After ACL reconstruction, finding small motions that cause big problems

Posted on 30. Aug, 2012 by in Academic Departments, Healthcare and Medicine, Issues, Mechanical Engineering, Research, Students, Summer: Annual Report

Jarred Kaiser

The researchers use MRI to take images of the ACL at different points in a continuous cycle in which a subject flexes and extends the knee against an external load to simulate walking. Photo: Mark Riechers.

People who tear their anterior cruciate ligament, a ligament in the knee that provides stability to the connection between the tibia and femur, usually must opt for a complete ACL reconstruction with a portion of another ligament.

However, about 90 percent of people who undergo reconstructive ACL surgery develop osteoarthritis—knee pain, swelling and stiffness—within 20 years. Many of these people first injured their ACLs as young athletes, which means that in their 40s or 50s, they’re facing debilitating knee pain that often only a total joint replacement can fix.

Mechanical Engineering Associate Professor Darryl Thelen and graduate student Jarred Kaiser (pictured) think the reason for this lies in tiny changes to knee motion following ACL reconstructive surgery. Over a person’s lifetime, knee cartilage fibers align to support precise distributions of different types of forces. So, even small changes after a surgery essentially could turn the knee against itself, damaging the cartilage by stressing it in places and ways it can’t handle.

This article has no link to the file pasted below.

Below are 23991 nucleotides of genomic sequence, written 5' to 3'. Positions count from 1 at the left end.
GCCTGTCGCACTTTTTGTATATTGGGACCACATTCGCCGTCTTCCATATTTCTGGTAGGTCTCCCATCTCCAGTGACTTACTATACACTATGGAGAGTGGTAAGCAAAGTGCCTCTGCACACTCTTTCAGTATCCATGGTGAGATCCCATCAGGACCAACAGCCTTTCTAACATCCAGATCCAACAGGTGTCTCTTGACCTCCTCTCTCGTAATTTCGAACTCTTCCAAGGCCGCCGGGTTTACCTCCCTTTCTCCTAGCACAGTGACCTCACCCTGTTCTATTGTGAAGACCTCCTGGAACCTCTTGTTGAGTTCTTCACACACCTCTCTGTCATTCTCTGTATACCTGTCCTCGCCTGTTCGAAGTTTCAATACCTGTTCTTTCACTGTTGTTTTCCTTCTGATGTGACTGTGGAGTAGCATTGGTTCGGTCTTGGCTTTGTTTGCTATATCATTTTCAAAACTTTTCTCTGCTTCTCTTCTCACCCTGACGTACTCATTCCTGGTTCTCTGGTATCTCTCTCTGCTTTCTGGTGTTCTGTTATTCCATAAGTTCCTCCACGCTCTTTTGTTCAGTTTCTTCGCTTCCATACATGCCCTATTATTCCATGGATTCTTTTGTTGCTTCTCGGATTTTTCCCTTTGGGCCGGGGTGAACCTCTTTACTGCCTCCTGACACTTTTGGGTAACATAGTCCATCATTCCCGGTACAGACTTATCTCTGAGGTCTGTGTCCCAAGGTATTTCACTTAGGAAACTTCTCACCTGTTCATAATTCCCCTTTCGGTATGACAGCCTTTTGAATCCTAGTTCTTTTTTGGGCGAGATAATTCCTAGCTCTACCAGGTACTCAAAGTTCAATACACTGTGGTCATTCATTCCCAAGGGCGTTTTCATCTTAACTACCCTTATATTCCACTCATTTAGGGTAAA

The team is overcoming one major challenge—how to image the knee’s real-time motion in three dimensions without extremely specialized equipment or large amounts of radiation—by adapting MRI techniques currently used by cardiac researchers. Working with Medical Physics Assistant Professor Oliver Wieben, Thelen and Kaiser use the MRI to take images at different points in a continuous cycle in which a subject flexes and extends the knee against an external load (pictured) to simulate walking. By combining images from many cycles, they gain a clear, 3-D video of a single cycle.

So far, they’ve found that the knee can move dramatically differently after an ACL reconstruction, even when an orthopedist might not detect any irregularity. Along with Radiology Associate Professor Rick Kijowski and Orthopedics Assistant Professor Geoffrey Baer, they’re imaging subjects before and after ACL reconstruction and tracking how specific changes in motion correlate to early indicators of osteoarthritis—which can emerge within a year or two of surgery—in the knee cartilage. Thelen hopes his research can help form guidelines for surgery that lead to more normal motion, reduce wear on knee cartilage, and decrease the chance of osteoarthritis.

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